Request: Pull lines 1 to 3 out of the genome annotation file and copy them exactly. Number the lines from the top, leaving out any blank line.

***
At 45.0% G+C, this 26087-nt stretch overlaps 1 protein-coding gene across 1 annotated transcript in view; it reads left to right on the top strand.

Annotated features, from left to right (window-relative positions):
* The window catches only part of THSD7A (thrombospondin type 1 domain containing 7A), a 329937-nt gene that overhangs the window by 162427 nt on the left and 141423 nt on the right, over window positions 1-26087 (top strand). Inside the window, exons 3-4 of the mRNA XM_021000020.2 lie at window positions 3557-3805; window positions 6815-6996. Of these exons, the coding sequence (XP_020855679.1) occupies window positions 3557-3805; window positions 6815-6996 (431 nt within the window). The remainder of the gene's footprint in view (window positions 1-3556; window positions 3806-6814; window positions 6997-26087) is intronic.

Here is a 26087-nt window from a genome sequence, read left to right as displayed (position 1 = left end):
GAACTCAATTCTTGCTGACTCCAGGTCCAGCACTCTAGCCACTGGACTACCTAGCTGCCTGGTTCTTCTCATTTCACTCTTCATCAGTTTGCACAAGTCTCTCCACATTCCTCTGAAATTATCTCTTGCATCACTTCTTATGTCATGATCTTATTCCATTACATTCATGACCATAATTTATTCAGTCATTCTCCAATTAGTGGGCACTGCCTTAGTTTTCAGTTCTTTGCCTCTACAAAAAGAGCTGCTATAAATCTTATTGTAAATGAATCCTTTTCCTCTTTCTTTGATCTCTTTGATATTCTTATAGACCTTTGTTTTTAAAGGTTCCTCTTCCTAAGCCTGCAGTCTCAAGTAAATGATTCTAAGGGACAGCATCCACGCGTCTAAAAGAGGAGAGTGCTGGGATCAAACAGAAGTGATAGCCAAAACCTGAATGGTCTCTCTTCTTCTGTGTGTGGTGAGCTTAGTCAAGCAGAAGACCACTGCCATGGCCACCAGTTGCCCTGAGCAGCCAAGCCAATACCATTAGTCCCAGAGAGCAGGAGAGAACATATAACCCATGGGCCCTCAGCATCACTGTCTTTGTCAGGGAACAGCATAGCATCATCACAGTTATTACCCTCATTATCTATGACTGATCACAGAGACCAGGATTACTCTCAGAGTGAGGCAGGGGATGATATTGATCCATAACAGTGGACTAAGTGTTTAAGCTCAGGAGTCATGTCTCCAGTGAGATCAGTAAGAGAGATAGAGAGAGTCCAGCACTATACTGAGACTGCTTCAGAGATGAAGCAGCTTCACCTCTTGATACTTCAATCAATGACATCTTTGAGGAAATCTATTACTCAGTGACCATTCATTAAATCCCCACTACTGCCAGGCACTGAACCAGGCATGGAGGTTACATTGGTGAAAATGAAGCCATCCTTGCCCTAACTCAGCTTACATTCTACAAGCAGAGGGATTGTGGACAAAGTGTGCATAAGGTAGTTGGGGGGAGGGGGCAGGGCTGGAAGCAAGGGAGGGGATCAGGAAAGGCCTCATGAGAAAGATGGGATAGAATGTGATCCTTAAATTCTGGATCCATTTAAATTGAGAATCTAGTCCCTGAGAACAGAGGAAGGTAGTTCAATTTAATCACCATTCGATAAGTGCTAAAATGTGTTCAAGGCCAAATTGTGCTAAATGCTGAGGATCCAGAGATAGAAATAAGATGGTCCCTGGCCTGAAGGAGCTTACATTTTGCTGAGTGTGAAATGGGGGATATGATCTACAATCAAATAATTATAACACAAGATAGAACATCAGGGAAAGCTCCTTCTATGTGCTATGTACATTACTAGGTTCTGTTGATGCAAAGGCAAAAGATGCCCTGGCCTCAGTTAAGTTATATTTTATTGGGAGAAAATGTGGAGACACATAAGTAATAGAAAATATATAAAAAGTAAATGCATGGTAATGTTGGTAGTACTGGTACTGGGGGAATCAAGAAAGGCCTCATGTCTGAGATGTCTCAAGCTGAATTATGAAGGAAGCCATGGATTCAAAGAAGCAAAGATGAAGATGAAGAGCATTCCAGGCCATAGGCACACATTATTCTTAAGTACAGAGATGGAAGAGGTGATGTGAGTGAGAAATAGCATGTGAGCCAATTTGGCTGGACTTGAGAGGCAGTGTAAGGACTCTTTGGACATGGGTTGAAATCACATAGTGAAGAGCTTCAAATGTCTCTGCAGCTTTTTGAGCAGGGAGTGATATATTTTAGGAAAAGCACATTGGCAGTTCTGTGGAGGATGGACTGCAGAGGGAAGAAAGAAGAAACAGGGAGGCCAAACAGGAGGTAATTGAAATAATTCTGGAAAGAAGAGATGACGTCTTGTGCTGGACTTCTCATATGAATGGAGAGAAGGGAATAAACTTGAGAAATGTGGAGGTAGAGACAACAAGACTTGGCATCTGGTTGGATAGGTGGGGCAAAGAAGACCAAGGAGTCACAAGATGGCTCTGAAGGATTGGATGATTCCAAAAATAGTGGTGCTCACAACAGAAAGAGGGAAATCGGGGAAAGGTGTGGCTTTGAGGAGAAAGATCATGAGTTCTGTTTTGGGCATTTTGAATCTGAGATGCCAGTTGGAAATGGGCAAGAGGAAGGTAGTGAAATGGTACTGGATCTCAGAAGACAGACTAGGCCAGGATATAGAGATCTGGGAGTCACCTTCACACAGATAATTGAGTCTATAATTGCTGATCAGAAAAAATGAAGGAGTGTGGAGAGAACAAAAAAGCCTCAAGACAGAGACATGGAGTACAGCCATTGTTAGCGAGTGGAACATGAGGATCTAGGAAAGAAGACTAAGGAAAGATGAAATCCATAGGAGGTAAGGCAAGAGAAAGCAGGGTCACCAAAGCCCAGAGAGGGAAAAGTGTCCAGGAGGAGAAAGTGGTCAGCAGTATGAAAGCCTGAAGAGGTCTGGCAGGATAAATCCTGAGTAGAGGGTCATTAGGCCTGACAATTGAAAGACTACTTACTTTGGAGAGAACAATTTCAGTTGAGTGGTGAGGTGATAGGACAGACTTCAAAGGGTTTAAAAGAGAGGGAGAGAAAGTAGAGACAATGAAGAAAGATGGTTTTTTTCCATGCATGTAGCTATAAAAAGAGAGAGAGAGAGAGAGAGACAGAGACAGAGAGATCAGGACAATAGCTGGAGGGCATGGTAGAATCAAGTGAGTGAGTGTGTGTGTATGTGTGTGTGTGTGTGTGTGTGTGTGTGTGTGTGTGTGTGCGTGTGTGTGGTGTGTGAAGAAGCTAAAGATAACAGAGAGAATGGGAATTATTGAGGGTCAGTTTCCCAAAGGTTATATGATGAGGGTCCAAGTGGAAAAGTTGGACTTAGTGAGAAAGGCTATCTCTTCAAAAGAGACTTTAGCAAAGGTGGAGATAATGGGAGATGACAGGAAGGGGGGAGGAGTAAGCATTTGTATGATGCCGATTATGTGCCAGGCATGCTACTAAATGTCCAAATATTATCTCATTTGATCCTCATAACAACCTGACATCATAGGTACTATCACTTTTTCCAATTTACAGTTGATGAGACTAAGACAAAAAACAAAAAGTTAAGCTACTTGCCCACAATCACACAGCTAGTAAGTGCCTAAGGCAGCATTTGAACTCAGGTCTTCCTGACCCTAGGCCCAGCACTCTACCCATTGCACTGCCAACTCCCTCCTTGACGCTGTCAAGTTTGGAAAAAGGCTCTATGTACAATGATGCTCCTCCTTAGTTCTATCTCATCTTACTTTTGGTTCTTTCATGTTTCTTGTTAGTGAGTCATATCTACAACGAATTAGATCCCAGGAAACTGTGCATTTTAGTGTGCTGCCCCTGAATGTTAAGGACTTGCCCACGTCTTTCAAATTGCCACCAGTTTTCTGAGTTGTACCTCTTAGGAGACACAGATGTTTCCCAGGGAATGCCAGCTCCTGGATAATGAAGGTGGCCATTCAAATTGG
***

At 45.0% G+C, this 26087-nt stretch overlaps 1 protein-coding gene across 1 annotated transcript in view; it reads left to right on the top strand.

Annotated features, from left to right (window-relative positions):
* The window catches only part of THSD7A (thrombospondin type 1 domain containing 7A), a 329937-nt gene that overhangs the window by 162427 nt on the left and 141423 nt on the right, over window positions 1-26087 (top strand). Inside the window, exons 3-4 of the mRNA XM_021000020.2 lie at window positions 3557-3805; window positions 6815-6996. Of these exons, the coding sequence (XP_020855679.1) occupies window positions 3557-3805; window positions 6815-6996 (431 nt within the window). The remainder of the gene's footprint in view (window positions 1-3556; window positions 3806-6814; window positions 6997-26087) is intronic.